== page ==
For Mr Samuel Bacalla, 35, life has been reduced to scavenging for food, carving out whatever semblance of normality he can from the disjointedness, and wondering whether life could get any worse.
"I feel less of a man," the fishmonger told The Straits Times at his makeshift 2m by 2m shelter - a lean-to against a wall, made of a piece of cloth and narrow pieces of wood - in an evacuation centre at Tacloban's city hall complex.
The day for him starts at 5am while his wife and children, a five-month-old boy and a three- year-old girl, are still asleep on a cement floor with a thin blanket for bedding.
This is when he walks towards a relief tent, also within the city hall complex, and queues to have his cellphone - an old one given to him by a volunteer - recharged. His own phone was lost during the scramble to safety.
Super Typhoon Haiyan levelled Mr Bacalla's house and most of the rest of Tacloban city in Leyte province on Nov 8.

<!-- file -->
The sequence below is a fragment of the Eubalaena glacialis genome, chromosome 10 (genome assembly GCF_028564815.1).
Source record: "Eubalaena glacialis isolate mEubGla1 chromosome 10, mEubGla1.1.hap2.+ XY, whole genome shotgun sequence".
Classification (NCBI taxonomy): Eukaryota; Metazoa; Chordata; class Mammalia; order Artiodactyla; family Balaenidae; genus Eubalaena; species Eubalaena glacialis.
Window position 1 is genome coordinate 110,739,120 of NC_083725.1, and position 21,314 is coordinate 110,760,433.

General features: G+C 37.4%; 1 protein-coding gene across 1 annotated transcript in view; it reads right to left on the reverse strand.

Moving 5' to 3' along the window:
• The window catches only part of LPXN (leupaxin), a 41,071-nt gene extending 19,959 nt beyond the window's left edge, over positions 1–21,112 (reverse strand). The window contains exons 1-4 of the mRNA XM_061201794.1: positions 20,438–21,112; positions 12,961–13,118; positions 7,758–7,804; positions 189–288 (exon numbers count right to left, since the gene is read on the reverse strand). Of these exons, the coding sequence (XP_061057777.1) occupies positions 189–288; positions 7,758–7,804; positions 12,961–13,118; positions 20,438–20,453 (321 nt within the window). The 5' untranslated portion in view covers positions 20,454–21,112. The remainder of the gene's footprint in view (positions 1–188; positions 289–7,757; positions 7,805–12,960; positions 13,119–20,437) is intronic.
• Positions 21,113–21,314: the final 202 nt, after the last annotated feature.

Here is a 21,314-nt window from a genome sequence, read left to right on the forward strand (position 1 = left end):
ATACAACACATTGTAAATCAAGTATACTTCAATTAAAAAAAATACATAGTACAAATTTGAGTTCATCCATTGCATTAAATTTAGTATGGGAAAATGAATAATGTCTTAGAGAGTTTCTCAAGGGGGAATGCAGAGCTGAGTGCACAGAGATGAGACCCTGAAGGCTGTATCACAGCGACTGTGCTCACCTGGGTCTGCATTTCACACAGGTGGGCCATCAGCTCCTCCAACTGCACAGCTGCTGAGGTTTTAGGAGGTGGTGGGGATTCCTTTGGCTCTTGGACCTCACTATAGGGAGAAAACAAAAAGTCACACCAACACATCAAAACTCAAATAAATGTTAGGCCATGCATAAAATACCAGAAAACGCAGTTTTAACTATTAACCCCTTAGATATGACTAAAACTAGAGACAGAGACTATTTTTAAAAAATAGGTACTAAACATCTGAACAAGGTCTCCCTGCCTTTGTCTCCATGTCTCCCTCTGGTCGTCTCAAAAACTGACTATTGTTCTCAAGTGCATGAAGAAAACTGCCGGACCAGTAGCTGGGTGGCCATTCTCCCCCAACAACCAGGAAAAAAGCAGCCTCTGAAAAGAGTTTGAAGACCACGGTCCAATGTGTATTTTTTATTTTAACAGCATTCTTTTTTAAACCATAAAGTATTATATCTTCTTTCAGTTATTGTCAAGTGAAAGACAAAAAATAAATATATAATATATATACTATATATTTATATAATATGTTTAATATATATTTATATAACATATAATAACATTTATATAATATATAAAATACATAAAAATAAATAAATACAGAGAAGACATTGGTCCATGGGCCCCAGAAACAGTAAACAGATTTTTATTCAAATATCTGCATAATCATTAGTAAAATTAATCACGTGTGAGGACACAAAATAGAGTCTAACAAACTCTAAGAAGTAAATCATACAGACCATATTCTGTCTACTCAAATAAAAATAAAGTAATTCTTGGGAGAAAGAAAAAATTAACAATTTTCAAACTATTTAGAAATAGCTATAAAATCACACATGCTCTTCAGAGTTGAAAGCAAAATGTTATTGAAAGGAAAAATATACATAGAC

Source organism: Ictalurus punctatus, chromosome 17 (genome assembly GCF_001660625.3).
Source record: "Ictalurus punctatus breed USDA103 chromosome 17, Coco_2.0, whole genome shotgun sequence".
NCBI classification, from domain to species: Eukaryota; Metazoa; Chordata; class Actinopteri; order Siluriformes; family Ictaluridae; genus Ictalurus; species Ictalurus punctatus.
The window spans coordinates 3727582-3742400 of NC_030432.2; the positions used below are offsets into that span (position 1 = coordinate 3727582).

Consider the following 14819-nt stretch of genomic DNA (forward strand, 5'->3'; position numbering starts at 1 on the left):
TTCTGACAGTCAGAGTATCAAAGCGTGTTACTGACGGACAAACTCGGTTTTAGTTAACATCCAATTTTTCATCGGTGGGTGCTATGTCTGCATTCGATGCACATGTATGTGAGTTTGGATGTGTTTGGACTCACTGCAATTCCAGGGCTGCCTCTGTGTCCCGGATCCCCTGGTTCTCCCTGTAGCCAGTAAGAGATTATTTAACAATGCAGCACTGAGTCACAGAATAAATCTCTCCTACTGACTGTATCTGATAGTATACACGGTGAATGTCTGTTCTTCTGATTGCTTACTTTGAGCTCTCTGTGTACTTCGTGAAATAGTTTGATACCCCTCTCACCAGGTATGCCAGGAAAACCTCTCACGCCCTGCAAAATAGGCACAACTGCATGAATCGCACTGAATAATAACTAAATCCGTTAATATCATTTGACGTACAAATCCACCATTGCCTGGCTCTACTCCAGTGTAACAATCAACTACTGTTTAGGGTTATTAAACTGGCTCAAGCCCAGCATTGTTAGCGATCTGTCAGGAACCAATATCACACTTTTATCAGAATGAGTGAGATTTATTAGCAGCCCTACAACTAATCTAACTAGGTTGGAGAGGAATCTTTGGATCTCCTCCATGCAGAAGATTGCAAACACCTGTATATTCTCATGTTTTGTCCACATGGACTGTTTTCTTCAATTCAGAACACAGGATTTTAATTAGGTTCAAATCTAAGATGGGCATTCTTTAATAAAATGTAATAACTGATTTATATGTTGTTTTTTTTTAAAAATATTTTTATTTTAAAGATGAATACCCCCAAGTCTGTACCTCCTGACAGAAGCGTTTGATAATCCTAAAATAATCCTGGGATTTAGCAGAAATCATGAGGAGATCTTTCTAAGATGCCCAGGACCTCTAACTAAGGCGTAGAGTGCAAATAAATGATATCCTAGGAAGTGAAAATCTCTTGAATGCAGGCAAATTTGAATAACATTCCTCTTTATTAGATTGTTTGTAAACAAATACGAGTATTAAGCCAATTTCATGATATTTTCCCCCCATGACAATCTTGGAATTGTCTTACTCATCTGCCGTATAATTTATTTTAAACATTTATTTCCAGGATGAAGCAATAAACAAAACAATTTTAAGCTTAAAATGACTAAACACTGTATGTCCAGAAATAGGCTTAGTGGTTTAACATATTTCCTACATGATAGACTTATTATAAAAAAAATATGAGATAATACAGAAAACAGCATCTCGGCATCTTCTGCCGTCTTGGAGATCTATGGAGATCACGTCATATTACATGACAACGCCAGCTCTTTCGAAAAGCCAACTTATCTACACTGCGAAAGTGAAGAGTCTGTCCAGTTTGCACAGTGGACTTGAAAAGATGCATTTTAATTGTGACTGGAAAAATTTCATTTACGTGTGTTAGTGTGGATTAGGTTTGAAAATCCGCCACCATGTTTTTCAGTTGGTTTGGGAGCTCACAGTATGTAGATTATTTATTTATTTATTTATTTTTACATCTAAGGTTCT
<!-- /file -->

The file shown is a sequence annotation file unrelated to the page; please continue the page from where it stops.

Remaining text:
Like most survivors, he and his family survived by climbing to the roof of his house before a 7m-high storm surge created by Haiyan's strong winds swept in.
After charging his phone, at around 7am, Mr Bacalla will then venture into parts of the city where the destruction is most severe - because police will not let them go into structures that are still standing - and, for hours, dig among the rubble and decomposing heap for whatever food items he can find.
He favours places that used to be markets or groceries. Most of the time, he finds nothing but debris. However, there are occasions when he stumbles on a "lucky find" - a can of sardines or a pack of instant noodles, for instance. Mr Bacalla took offence at the word "looting", when this reporter suggested that this was what he was doing.
"We're not looting," he said. "We're just looking for something to eat."
He says that since Nov 8, he has received just one relief pack of rice, canned food and water.
He was told by city officials when he asked for more help to look for his village chief, but the man had gone missing.